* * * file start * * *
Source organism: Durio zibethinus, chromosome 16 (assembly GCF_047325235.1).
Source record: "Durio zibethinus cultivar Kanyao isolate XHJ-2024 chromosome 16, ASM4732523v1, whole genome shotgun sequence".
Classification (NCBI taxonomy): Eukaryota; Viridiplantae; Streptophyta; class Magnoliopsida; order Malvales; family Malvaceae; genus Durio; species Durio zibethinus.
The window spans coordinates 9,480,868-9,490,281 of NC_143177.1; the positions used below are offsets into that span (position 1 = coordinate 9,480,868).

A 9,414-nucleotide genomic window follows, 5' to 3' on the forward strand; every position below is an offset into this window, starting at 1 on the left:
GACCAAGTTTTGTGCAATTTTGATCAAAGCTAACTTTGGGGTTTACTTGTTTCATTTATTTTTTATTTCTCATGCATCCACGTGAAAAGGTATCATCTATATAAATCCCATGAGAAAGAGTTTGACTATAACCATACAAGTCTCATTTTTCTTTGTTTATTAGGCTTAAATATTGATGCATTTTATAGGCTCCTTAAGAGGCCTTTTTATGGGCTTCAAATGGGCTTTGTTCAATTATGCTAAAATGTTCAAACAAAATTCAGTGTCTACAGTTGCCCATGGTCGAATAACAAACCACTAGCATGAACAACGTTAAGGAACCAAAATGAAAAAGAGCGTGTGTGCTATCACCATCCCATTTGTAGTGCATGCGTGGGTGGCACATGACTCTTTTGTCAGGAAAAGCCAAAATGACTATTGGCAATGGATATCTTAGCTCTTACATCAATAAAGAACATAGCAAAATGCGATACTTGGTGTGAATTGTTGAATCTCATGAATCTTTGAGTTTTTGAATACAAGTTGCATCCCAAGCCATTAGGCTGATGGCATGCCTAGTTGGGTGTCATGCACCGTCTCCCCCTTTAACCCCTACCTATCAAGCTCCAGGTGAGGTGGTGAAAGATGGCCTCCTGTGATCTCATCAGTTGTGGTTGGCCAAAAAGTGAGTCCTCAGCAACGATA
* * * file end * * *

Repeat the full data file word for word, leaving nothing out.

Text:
Source organism: Durio zibethinus, chromosome 16 (assembly GCF_047325235.1).
Source record: "Durio zibethinus cultivar Kanyao isolate XHJ-2024 chromosome 16, ASM4732523v1, whole genome shotgun sequence".
Classification (NCBI taxonomy): Eukaryota; Viridiplantae; Streptophyta; class Magnoliopsida; order Malvales; family Malvaceae; genus Durio; species Durio zibethinus.
The window spans coordinates 9,480,868-9,490,281 of NC_143177.1; the positions used below are offsets into that span (position 1 = coordinate 9,480,868).

A 9,414-nucleotide genomic window follows, 5' to 3' on the forward strand; every position below is an offset into this window, starting at 1 on the left:
GACCAAGTTTTGTGCAATTTTGATCAAAGCTAACTTTGGGGTTTACTTGTTTCATTTATTTTTTATTTCTCATGCATCCACGTGAAAAGGTATCATCTATATAAATCCCATGAGAAAGAGTTTGACTATAACCATACAAGTCTCATTTTTCTTTGTTTATTAGGCTTAAATATTGATGCATTTTATAGGCTCCTTAAGAGGCCTTTTTATGGGCTTCAAATGGGCTTTGTTCAATTATGCTAAAATGTTCAAACAAAATTCAGTGTCTACAGTTGCCCATGGTCGAATAACAAACCACTAGCATGAACAACGTTAAGGAACCAAAATGAAAAAGAGCGTGTGTGCTATCACCATCCCATTTGTAGTGCATGCGTGGGTGGCACATGACTCTTTTGTCAGGAAAAGCCAAAATGACTATTGGCAATGGATATCTTAGCTCTTACATCAATAAAGAACATAGCAAAATGCGATACTTGGTGTGAATTGTTGAATCTCATGAATCTTTGAGTTTTTGAATACAAGTTGCATCCCAAGCCATTAGGCTGATGGCATGCCTAGTTGGGTGTCATGCACCGTCTCCCCCTTTAACCCCTACCTATCAAGCTCCAGGTGAGGTGGTGAAAGATGGCCTCCTGTGATCTCATCAGTTGTGGTTGGCCAAAAAGTGAGTCCTCAGCAACGATA